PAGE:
However, because the high concentration impurity layer of the dielectrically separated wafer according to this type of conventional technology has a saucer shaped surface cross-section, like the dielectrically separating oxide film, the peripheral portion of the surface of the dielectrically separated silicon islands is structured by a high concentration impurity layer.

As a result, first problems arise that it is necessary to manufacture a device avoiding the regions of this exposed high concentration impurity layer, and the fabrication surface area of the device at the dielectrically separated silicon islands becomes small.

Next, the second problem will be described. As described before, the conventional laminated dielectrically separated wafer is fabricated by each of the processes shown in FIG. 15. However, according to the conventional fabrication method of the dielectrically separated wafer, during the growth period of the polysilicon layer 16 by the high temperature CVD method, as shown in FIG. 6, in the case that there exists a particle P, a defect, etc., on the surface of the dielectrically separating oxide film 14, the polysilicon slowly develops these as growth nuclei.

As a result, among the groups many groups of polysilicon cores 16 a that grow the particles, etc., as growth nuclei, there is the concern that a void (gap) B, which is an air bubble defect, will develop between the neighboring polysilicon core 16 a and polysilicon core 16 a.

Therefore, as subsequent steps are completed, in the case that this void B is exposed on the surface of the dielectrically separated wafer, this part becomes a concavity, and there is the inconvenience that contaminants will remain therein. In addition, even in the case that this void B is not exposed on the surface of the dielectrically separated wafer, there is the concern that in the device fabrication process on the user side, this void B might cause thermal deterioration of the dielectrically separated wafer.

The third problem will be described next. According to the above-described type of conventional dielectrically separated wafer fabrication method, in the finishing process of the laminated dielectrically separated wafer, the surface of the wafer 10 having the active layer is ground, and using an alkaline abrasive, this ground surface is polished until the dielectrically separated silicon islands 10A, which are insulated by a dielectrically separating oxide film 14, appear.

FIG. 12 is a drawing showing the relationship between the amount of polishing of the surface of the dielectrically separated wafer and the distance between neighboring dielectrically separated silicon islands. FIG. 13 is an enlarged cross-sectional diagram of the necessary components of the dielectrically separated wafer fabricated by minimizing the amount of polishing according to conventional means. FIG. 14 is an enlarged cross-sectional diagram of the necessary components of the dielectrically separated wafer fabricated by maximizing the amount of polishing according to conventional means.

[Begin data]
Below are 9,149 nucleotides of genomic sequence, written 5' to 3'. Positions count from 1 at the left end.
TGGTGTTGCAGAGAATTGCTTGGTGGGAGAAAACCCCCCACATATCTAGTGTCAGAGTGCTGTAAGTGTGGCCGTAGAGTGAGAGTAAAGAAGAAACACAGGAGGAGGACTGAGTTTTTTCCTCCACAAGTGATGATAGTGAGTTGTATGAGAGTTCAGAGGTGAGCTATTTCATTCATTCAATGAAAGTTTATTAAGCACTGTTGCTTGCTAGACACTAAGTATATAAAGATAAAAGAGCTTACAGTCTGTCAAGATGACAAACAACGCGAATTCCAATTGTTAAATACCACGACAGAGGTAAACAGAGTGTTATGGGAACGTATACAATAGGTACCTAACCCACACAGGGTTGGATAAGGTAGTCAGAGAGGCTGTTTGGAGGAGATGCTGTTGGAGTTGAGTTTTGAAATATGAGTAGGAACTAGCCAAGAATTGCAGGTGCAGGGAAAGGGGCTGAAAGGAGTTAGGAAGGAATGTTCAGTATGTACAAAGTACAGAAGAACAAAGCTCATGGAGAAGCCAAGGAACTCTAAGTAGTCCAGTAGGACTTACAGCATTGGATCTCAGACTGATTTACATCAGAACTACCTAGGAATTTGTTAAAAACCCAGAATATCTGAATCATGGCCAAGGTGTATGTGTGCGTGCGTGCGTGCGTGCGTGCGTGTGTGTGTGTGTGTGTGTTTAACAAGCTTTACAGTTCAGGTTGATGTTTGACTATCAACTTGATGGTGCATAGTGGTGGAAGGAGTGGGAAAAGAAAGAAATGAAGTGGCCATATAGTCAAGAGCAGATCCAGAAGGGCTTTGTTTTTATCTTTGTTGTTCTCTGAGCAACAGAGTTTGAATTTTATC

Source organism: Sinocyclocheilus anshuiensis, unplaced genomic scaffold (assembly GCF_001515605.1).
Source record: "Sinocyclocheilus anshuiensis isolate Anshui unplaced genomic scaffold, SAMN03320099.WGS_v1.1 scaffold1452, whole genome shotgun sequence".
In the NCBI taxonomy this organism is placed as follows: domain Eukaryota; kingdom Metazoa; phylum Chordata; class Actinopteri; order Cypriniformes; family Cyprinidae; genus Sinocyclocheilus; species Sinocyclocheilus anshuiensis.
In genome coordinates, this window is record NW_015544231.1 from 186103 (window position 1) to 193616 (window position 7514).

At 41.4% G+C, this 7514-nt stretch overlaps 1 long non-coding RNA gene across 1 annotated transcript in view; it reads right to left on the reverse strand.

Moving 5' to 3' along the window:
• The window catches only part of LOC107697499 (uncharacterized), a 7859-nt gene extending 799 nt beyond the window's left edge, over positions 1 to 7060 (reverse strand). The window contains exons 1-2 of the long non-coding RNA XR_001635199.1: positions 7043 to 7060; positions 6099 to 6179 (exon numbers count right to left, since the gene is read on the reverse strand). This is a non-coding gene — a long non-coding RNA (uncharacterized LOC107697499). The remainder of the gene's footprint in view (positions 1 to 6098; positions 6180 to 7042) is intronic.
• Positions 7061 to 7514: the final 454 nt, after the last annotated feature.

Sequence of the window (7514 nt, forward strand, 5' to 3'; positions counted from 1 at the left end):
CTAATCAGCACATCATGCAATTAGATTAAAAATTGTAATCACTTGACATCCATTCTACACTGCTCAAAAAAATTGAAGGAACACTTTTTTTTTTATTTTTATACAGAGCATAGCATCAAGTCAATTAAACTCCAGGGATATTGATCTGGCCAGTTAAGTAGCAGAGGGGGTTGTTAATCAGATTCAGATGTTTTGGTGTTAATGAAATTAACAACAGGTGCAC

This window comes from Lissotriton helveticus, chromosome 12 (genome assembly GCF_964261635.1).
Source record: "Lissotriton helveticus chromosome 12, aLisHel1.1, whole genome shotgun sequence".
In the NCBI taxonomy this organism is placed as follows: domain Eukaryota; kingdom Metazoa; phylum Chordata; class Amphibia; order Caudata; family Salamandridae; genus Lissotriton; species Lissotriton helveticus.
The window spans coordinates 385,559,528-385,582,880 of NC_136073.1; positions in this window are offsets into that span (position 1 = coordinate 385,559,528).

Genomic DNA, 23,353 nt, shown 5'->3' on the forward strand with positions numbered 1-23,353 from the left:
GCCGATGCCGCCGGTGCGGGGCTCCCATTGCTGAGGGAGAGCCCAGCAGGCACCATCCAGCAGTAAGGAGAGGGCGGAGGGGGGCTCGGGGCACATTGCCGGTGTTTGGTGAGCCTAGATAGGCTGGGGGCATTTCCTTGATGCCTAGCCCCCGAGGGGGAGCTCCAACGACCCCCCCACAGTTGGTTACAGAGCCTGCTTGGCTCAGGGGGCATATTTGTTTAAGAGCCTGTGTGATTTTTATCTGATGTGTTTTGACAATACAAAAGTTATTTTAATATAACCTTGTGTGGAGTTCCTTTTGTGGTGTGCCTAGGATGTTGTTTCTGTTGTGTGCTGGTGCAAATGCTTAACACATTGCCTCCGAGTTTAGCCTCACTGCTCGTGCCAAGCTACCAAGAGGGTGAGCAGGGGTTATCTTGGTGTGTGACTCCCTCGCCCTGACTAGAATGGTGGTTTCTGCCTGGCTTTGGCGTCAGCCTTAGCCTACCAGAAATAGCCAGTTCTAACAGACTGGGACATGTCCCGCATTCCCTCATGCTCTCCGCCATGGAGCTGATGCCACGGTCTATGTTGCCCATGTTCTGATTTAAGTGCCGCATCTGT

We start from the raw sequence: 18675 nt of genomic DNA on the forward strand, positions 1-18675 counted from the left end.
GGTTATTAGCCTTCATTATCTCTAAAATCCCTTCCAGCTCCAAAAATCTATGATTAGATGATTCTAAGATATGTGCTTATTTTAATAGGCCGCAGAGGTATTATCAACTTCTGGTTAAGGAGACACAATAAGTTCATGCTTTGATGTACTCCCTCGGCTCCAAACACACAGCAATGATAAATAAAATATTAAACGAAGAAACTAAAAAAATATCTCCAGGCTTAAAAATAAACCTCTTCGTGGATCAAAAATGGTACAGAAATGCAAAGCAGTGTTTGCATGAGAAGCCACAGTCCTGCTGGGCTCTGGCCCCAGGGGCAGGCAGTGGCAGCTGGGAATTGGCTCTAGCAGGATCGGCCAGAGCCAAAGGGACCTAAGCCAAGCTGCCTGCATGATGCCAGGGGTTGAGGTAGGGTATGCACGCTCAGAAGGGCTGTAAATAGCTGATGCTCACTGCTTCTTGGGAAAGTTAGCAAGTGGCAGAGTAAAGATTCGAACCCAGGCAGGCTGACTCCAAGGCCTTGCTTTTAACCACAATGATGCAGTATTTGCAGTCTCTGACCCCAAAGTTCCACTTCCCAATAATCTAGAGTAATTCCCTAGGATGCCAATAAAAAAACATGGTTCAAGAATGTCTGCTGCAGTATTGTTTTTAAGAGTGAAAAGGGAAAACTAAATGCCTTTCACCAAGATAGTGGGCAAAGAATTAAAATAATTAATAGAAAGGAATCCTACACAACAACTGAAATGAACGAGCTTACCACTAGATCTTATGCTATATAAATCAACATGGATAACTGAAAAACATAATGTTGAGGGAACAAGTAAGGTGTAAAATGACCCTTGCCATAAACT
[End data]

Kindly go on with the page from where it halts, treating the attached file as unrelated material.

In FIG. 12, D is the total depth (about 70 μm) of dielectrically separating grooves, L1 is the amount of polishing of the dielectrically separating silicon island 10A, L2 is the amount remaining after polishing the dielectrically separated silicon island 10A, and W is the distance between one dielectrically separated silicon island 10A and another dielectrically separated silicon island 10A. The angle θ of the side walls of the dielectrically separated grooves is 54.7.

As shown in FIG. 14, because the bottom portion of the dielectrically insulating grooves 13 of the active surface wafer 10 are polished when the surface is polished, the larger the amount of polishing L1 becomes, the longer the distance W between the dielectrically separated islands 10A becomes. Contrarily, the smaller the amount of grinding L1, the shorter distance W becomes.

In this connection, when actually trying to polish the surface of the active layer wafer 10, it became apparent that the cross-sectional form of the surface of the high temperature polysilicon layer 16 that is exposed between the dielectrically separated islands 10A varies.

That is, when the amount of polishing L1 is small, at about, for example, 10 μm, the distance W became narrow, and its exposed portion, that is, along the V-shaped groove of the dielectrically separated oxide film 14, grew, and then at the border to the high temperature polysilicon layer 16, a projection 16 b developed (refer to FIG. 4). In addition, when the amount of polishing L1 is increased to, for example, 25 μm, the distance W becomes long, and an indentation 16 a develops along this edge (refer to FIG. 5).

Generally, if the amount of polishing L1 is made decreased, it is preferable that the surface area of the dielectrically separated silicon islands 10A upon which devices can be manufactured be enlarged by that amount. However, on the one hand, making the amount of polishing L1 small produces projections 16 b of approximately 0.3 μm, which is the absolute value of the difference between the maximum value and the minimum value when measured by a stylus-profilometer. Consequently, for example, during the contact exposure of the device fabrication process, the mask (not shown in the figures) that covers the wafer surface can be damaged, and the resist in the vicinity of the projection 16 b can easily remain. Thus, problems such as defective patterns, insufficient resolution, separation of the mask, etc., are easily incurred.